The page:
Incidentally, the dean’s second point “nationalistic fervour” exposes the direct political connection with the right-wing forces in power in the country insofar as this oft-repeated phrase has acquired a distinct saffron tinge. As a matter of fact, it has been the political hallmark of the rising tide of the right wing all over the world. Nationalism is a shared emotion among people of being one and is desirable, but its fervour smacks of jingoism and antithetical politics. It, therefore, appears today as an oxymoron: a narrowly focused global ideology of the right wing. Ernest Gellner (2008) explains the power of nationalism to create mass hysteria. It is precisely this power with which the Bharatiya Janata Party (BJP) usurped political centre stage, turning beef-eating and cow slaughter among other things into an anti-nationalist act. In fact, the motto of the IIT, yogah karmasu kaushalam ironically sourced from the text of the Hindu religion (Bhagavad Gita), may not be apolitical either insofar as it conflicts with the secular ethos of this nation.

ABSC’s Politics

The ABSC is a student outfit of IIT Kharagpur, constituted in 2016 following a similar episode that took place in IIT Madras in 2015 when its administration at the prompting of the Ministry of Human Resource Development (MHRD) had withdrawn recognition of one of its student organisations—Ambedkar Periyar Study Circle (APSC)—for the alleged “misuse of privileges.” The action followed an anonymous complaint that APSC was instigating protests against the policies of the centre and creating “hatred” against Prime Minister Narendra Modi and the Hindus. The MHRD, under its then controversial minister Smriti Irani, followed up the issue with the IIT management. The latter prostrated when it was asked to bend and took a precipitate step without even conducting enquiries into the APSC’s activities. The dean lamely argued that the APSC had failed to follow the code of conduct for student bodies and raised an issue of prior approval. The same issues reappeared in the IIT Kharagpur three years later!

This action of the IIT Madras authorities sparked protests across the country and beyond. David Mumford, president of the International Mathematical Union, a former Harvard University professor and a Fields Medal winner, had written to the director, IIT Madras asserting,

I believe campuses must allow open discussion of divisive issues even when it offends some people so that all its aspects are out in the open. Today’s youth are tomorrow’s leaders and one wants them to think deeply about the direction to which we are headed. (Economic Times 2015)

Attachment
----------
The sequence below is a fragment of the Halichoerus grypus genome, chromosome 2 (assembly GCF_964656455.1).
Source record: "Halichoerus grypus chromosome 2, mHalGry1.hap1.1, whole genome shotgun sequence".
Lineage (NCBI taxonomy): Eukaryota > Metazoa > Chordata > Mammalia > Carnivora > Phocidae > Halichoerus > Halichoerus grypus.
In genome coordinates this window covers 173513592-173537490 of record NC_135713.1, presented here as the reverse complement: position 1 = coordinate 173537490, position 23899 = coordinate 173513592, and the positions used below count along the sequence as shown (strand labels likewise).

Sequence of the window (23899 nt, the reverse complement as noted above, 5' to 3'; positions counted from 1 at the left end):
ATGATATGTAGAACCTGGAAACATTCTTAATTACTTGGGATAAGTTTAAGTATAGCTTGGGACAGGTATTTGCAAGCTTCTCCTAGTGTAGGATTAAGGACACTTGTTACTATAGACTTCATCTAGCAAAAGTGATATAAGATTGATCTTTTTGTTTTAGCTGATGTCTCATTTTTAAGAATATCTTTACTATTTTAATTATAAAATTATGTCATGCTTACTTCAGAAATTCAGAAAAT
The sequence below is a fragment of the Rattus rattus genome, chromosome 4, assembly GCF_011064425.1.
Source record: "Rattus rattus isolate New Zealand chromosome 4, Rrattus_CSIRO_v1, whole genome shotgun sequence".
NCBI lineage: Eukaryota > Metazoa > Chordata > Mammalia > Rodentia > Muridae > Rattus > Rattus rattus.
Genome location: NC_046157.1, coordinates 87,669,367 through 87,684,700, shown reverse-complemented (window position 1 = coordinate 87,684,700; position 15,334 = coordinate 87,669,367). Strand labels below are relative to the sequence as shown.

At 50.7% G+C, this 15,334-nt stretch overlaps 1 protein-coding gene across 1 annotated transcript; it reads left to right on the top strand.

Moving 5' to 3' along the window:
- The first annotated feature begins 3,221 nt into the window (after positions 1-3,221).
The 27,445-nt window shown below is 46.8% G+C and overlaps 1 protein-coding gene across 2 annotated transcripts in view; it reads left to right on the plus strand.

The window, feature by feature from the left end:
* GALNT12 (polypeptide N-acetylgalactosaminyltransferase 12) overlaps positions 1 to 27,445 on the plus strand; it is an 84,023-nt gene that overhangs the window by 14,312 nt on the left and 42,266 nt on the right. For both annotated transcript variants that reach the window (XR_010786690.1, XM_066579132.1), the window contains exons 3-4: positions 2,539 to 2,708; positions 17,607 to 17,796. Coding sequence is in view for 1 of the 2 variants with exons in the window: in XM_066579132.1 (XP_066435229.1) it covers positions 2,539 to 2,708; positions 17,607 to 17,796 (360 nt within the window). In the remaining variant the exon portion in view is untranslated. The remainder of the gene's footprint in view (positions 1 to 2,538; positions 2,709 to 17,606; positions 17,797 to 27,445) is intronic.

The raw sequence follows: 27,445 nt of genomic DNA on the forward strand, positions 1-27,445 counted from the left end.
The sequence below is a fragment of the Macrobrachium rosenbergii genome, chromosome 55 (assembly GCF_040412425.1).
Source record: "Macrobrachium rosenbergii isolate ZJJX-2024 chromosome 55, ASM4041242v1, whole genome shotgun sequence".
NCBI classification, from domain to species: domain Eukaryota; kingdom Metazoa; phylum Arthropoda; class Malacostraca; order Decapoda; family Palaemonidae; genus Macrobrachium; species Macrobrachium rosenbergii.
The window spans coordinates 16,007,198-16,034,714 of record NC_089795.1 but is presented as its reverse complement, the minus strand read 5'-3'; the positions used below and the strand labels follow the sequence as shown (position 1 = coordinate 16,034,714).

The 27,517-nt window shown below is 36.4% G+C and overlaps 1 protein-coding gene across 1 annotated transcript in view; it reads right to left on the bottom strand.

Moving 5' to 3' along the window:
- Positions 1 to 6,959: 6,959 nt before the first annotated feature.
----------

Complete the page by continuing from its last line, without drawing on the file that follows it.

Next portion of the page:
The mounting pressure from protests made the authorities eat humble pie and withdraw the derecognition order. The episode, however, inspired students in other IITs to float similar outfits in a show of solidarity with APSC as well as in defiance of the MHRD dictates. The IIT Bombay students floated Ambedkar–Periyar–Phule Circle, IIT Delhi adopted the same name, IIT Madras had APSC and IIT Kharagpur launched ABSC. It went beyond the IIT network with Kolkata’s Jadhavpur University and New Delhi’s Jawaharlal Nehru University too floating APSC in their campuses. With these organisations rising in the IITs, the students took further initiative to create a coordinating body named Coordination of Science and Technology Institutes Students Associations. As for ABSC, it has been organising lectures on various issues, holding demonstrations against human rights violations and reacting in solidarity with the victims of state repression. It was among the leading constituents in the agitation against the fee rise that forced the administration to roll it back. At no time has the ABSC caused any disturbance either to the campus life, leave apart outside society.

This time, too, it just wanted to show its solidarity with the agitating AMU students who were on a hunger strike for demanding action against the goons belonging to Hindu Yuva Vahini and Bajrang Dal who had gatecrashed AMU and assaulted Hamid Ansari, the ex-vice president of India. Such was the hooliganism and partisan inaction of the government that it should make one’s blood boil. And, thus, ABSC’s decision to peacefully express its disapproval was an act of upholding India’s constitutional values. Then, where is the question of disturbing peace or seeking approval for expressing your fundamental right of expression? The IIT’s action only smacks of furthering saffron politics.